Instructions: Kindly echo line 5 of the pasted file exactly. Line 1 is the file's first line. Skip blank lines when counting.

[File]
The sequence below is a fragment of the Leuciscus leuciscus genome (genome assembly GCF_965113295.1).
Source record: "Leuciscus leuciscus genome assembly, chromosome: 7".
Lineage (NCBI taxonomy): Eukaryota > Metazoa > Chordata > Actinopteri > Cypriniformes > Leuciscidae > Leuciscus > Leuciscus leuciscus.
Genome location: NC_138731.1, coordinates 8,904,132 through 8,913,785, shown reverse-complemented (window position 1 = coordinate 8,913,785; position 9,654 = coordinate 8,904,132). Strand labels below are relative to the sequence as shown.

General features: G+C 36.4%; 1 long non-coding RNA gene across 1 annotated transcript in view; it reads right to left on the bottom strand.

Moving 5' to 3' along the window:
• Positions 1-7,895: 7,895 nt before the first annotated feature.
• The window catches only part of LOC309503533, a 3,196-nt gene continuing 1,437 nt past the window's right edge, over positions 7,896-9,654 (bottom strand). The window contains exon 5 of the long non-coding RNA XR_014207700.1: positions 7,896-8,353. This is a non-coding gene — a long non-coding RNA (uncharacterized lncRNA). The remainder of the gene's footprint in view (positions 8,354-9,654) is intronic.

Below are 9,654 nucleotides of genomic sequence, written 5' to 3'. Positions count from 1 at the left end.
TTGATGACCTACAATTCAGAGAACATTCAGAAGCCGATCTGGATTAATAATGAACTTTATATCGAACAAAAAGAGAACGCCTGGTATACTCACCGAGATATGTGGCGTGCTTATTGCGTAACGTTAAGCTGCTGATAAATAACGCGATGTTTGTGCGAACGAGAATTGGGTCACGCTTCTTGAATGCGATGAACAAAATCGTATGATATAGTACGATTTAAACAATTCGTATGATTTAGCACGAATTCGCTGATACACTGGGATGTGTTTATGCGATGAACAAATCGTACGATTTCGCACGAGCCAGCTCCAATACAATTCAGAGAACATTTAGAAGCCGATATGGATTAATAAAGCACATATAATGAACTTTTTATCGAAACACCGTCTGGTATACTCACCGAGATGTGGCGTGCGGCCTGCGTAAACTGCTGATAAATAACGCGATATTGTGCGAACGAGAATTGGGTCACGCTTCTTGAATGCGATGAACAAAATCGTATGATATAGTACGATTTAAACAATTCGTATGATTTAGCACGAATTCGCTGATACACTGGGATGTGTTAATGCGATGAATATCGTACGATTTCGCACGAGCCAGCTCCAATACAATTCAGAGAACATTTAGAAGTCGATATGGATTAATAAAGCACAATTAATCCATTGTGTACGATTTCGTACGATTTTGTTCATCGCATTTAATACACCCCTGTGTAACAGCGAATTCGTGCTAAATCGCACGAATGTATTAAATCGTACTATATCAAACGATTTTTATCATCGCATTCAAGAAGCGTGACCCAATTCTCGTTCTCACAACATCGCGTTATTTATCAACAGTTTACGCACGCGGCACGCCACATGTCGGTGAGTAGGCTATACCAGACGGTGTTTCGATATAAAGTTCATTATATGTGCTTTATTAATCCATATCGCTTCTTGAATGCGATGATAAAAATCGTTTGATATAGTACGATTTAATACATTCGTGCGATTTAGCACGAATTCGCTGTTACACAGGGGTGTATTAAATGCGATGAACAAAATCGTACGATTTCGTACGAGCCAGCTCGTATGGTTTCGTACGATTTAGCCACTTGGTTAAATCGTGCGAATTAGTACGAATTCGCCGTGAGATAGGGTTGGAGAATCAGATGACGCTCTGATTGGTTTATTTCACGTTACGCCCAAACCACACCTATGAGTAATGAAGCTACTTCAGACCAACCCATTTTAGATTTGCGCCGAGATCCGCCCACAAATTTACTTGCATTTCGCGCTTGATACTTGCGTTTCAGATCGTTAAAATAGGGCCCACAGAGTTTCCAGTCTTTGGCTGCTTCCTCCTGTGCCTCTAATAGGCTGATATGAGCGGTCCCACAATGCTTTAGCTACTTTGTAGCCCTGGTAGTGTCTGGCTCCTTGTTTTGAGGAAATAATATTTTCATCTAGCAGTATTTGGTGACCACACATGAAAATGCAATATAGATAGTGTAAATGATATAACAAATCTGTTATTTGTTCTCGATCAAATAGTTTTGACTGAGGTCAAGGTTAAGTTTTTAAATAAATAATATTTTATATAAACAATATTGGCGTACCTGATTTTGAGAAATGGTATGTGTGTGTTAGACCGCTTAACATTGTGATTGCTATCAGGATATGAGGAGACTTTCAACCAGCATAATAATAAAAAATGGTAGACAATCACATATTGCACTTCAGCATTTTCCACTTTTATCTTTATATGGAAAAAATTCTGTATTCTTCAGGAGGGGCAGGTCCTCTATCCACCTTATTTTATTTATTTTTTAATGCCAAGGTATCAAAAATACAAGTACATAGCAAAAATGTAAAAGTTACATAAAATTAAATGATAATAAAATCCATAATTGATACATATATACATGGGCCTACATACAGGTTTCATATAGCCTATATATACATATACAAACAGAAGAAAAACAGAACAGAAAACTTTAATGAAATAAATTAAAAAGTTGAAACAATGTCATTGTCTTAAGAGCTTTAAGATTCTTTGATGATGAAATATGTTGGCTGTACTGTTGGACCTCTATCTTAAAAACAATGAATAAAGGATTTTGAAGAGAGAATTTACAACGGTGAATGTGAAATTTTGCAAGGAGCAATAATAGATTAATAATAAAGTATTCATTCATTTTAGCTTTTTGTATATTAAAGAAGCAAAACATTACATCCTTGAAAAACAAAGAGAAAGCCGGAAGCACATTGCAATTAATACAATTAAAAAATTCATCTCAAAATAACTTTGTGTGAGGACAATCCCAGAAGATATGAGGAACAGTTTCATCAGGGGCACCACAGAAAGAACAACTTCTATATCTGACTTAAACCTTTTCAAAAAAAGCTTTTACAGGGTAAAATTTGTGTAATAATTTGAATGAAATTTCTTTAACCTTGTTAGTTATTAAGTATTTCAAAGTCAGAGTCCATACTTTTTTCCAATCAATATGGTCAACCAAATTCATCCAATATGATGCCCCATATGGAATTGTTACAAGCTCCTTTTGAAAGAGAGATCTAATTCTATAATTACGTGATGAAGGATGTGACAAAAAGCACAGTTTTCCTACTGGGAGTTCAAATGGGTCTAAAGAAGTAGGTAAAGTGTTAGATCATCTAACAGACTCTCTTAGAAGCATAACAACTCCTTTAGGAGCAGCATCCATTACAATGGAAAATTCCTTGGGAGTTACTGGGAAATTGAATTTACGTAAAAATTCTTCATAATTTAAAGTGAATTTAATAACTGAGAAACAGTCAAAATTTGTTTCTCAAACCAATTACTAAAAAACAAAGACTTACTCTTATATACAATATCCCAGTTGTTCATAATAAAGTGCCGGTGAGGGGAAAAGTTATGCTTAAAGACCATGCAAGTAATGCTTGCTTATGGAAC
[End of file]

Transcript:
General features: G+C 36.4%; 1 long non-coding RNA gene across 1 annotated transcript in view; it reads right to left on the bottom strand.